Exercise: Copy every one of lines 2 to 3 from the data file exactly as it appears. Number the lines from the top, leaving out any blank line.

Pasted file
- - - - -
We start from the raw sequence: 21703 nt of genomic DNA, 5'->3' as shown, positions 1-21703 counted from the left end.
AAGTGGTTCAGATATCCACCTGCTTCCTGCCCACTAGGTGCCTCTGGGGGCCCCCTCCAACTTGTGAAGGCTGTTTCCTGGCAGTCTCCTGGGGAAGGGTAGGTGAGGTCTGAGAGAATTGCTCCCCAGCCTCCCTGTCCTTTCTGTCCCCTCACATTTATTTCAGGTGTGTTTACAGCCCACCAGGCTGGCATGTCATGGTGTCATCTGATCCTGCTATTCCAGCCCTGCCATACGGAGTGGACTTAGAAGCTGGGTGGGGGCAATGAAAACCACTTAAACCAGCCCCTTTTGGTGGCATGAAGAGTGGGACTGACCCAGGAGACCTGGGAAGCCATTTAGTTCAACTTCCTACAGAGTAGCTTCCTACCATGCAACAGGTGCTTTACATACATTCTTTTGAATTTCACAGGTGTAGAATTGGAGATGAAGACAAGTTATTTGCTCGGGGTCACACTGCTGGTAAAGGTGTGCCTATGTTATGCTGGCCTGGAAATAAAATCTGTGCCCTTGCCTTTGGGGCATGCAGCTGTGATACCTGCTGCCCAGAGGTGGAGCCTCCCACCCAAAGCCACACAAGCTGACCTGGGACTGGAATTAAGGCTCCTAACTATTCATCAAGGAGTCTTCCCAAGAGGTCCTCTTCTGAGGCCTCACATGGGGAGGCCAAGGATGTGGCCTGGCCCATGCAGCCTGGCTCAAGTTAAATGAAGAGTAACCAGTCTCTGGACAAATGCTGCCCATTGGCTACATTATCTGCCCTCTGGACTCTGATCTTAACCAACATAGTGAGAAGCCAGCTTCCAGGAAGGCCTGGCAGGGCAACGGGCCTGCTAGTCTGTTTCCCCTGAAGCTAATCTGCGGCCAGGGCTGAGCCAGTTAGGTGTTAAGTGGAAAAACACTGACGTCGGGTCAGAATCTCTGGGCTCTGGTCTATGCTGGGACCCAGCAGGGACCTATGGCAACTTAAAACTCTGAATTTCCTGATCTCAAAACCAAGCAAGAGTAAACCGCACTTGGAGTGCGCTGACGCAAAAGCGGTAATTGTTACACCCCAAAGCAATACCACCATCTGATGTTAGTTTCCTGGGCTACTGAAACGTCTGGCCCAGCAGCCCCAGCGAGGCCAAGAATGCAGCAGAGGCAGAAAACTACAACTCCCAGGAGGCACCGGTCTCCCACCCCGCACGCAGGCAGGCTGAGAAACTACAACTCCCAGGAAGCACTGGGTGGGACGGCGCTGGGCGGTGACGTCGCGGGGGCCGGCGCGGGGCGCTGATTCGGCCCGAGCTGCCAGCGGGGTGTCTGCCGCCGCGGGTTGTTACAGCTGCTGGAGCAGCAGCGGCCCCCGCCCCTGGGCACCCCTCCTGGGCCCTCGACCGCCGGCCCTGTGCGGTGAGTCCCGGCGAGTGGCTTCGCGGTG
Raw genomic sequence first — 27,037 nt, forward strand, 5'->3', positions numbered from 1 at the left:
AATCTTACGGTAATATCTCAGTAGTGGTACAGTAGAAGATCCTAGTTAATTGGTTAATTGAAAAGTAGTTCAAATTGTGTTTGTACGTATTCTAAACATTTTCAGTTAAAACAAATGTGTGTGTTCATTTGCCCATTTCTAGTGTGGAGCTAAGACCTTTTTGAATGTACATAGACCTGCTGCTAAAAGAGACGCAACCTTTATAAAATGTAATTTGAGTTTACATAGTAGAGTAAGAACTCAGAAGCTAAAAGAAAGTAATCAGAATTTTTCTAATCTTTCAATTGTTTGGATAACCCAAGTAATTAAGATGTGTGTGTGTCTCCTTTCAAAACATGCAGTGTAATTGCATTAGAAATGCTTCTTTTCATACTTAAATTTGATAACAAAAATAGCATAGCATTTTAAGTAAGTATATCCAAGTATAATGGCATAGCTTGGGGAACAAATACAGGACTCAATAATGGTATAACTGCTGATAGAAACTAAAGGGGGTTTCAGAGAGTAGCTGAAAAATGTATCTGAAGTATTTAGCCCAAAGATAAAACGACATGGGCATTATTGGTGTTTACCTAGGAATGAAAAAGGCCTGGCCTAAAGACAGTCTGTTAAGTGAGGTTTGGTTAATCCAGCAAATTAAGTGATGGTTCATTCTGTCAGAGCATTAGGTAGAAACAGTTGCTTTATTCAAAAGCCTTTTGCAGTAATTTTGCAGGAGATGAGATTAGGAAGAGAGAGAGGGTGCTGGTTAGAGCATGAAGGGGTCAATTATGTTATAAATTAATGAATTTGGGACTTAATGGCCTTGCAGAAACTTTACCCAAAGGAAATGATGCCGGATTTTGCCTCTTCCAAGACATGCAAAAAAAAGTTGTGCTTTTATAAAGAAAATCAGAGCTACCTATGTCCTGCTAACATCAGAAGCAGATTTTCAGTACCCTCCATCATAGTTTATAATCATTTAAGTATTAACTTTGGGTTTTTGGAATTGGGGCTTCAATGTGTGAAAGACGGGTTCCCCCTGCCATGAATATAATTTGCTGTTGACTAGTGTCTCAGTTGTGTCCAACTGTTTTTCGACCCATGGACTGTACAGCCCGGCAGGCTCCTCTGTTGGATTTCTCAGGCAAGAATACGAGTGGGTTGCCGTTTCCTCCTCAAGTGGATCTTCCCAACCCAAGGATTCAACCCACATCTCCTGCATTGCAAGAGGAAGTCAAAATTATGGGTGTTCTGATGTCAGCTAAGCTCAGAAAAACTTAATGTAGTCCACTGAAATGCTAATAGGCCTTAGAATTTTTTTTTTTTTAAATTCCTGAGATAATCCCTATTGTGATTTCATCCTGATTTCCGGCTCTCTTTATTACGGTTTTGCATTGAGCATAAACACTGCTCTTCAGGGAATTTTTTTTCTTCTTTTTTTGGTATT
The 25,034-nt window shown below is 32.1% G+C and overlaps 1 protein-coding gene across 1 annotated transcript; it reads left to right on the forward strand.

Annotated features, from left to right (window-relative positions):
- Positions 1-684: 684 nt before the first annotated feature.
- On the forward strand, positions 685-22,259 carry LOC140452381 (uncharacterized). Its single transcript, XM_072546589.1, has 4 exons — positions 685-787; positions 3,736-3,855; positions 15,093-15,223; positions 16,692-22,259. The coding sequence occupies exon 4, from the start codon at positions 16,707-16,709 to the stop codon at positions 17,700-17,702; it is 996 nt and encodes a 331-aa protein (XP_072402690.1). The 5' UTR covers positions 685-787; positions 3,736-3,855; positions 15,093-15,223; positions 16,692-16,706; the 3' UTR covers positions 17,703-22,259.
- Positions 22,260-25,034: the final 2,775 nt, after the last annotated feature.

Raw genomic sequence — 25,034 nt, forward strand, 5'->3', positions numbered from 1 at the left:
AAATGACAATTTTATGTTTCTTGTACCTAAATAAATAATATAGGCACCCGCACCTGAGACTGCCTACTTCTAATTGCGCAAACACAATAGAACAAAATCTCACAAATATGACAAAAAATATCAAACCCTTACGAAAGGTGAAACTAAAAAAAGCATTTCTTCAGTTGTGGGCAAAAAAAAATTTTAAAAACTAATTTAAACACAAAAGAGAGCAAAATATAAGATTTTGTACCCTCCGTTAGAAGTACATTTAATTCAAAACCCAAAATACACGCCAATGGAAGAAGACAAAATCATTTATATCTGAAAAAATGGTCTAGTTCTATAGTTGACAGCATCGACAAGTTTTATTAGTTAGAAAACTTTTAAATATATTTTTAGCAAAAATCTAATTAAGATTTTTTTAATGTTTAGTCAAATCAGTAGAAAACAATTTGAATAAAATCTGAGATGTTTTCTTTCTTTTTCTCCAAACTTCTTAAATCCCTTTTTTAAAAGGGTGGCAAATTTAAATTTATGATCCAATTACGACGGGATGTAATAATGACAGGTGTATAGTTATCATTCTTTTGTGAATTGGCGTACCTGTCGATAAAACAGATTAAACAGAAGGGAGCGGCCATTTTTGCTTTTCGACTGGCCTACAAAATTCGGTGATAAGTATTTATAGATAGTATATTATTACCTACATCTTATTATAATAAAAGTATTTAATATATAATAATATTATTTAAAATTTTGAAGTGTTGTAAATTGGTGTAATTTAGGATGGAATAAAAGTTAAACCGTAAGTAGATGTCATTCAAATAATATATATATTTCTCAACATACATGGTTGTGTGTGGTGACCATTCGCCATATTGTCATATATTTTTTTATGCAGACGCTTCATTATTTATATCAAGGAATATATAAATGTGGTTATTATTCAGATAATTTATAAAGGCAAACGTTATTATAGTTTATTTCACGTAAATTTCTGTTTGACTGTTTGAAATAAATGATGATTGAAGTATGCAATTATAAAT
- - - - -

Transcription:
AAGTGGTTCAGATATCCACCTGCTTCCTGCCCACTAGGTGCCTCTGGGGGCCCCCTCCAACTTGTGAAGGCTGTTTCCTGGCAGTCTCCTGGGGAAGGGTAGGTGAGGTCTGAGAGAATTGCTCCCCAGCCTCCCTGTCCTTTCTGTCCCCTCACATTTATTTCAGGTGTGTTTACAGCCCACCAGGCTGGCATGTCATGGTGTCATCTGATCCTGCTATTCCAGCCCTGCCATACGGAGTGGACTTAGAAGCTGGGTGGGGGCAATGAAAACCACTTAAACCAGCCCCTTTTGGTGGCATGAAGAGTGGGACTGACCCAGGAGACCTGGGAAGCCATTTAGTTCAACTTCCTACAGAGTAGCTTCCTACCATGCAACAGGTGCTTTACATACATTCTTTTGAATTTCACAGGTGTAGAATTGGAGATGAAGACAAGTTATTTGCTCGGGGTCACACTGCTGGTAAAGGTGTGCCTATGTTATGCTGGCCTGGAAATAAAATCTGTGCCCTTGCCTTTGGGGCATGCAGCTGTGATACCTGCTGCCCAGAGGTGGAGCCTCCCACCCAAAGCCACACAAGCTGACCTGGGACTGGAATTAAGGCTCCTAACTATTCATCAAGGAGTCTTCCCAAGAGGTCCTCTTCTGAGGCCTCACATGGGGAGGCCAAGGATGTGGCCTGGCCCATGCAGCCTGGCTCAAGTTAAATGAAGAGTAACCAGTCTCTGGACAAATGCTGCCCATTGGCTACATTATCTGCCCTCTGGACTCTGATCTTAACCAACATAGTGAGAAGCCAGCTTCCAGGAAGGCCTGGCAGGGCAACGGGCCTGCTAGTCTGTTTCCCCTGAAGCTAATCTGCGGCCAGGGCTGAGCCAGTTAGGTGTTAAGTGGAAAAACACTGACGTCGGGTCAGAATCTCTGGGCTCTGGTCTATGCTGGGACCCAGCAGGGACCTATGGCAACTTAAAACTCTGAATTTCCTGATCTCAAAACCAAGCAAGAGTAAACCGCACTTGGAGTGCGCTGACGCAAAAGCGGTAATTGTTACACCCCAAAGCAATACCACCATCTGATGTTAGTTTCCTGGGCTACTGAAACGTCTGGCCCAGCAGCCCCAGCGAGGCCAAGAATGCAGCAGAGGCAGAAAACTACAACTCCCAGGAGGCACCGGTCTCCCACCCCGCACGCAGGCAGGCTGAGAAACTACAACTCCCAGGAAGCACTGGGTGGGACGGCGCTGGGCGGTGACGTCGCGGGGGCCGGCGCGGGGCGCTGATTCGGCCCGAGCTGCCAGCGGGGTGTCTGCCGCCGCGGGTTGTTACAGCTGCTGGAGCAGCAGCGGCCCCCGCCCCTGGGCACCCCTCCTGGGCCCTCGACCGCCGGCCCTGTGCGGTGAGTCCCGGCGAGTGGCTTCGCGGTG
Raw genomic sequence first — 27,037 nt, forward strand, 5'->3', positions numbered from 1 at the left: